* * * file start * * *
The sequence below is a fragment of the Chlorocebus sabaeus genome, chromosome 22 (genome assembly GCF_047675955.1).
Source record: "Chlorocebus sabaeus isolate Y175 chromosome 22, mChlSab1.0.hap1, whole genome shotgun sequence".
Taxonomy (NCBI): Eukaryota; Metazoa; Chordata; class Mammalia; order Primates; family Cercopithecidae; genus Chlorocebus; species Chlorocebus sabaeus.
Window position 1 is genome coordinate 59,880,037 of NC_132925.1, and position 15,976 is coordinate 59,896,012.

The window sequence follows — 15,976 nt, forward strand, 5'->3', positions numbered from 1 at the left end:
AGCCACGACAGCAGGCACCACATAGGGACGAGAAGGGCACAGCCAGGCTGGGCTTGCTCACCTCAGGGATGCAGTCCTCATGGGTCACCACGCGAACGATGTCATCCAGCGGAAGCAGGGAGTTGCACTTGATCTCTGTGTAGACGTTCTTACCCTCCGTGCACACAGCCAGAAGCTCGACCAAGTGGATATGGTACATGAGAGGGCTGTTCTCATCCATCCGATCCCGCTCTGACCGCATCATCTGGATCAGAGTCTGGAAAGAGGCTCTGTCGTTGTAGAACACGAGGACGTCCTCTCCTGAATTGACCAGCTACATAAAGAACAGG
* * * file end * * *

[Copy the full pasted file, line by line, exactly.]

The sequence below is a fragment of the Chlorocebus sabaeus genome, chromosome 22 (genome assembly GCF_047675955.1).
Source record: "Chlorocebus sabaeus isolate Y175 chromosome 22, mChlSab1.0.hap1, whole genome shotgun sequence".
Taxonomy (NCBI): Eukaryota; Metazoa; Chordata; class Mammalia; order Primates; family Cercopithecidae; genus Chlorocebus; species Chlorocebus sabaeus.
Window position 1 is genome coordinate 59,880,037 of NC_132925.1, and position 15,976 is coordinate 59,896,012.

The window sequence follows — 15,976 nt, forward strand, 5'->3', positions numbered from 1 at the left end:
AGCCACGACAGCAGGCACCACATAGGGACGAGAAGGGCACAGCCAGGCTGGGCTTGCTCACCTCAGGGATGCAGTCCTCATGGGTCACCACGCGAACGATGTCATCCAGCGGAAGCAGGGAGTTGCACTTGATCTCTGTGTAGACGTTCTTACCCTCCGTGCACACAGCCAGAAGCTCGACCAAGTGGATATGGTACATGAGAGGGCTGTTCTCATCCATCCGATCCCGCTCTGACCGCATCATCTGGATCAGAGTCTGGAAAGAGGCTCTGTCGTTGTAGAACACGAGGACGTCCTCTCCTGAATTGACCAGCTACATAAAGAACAGG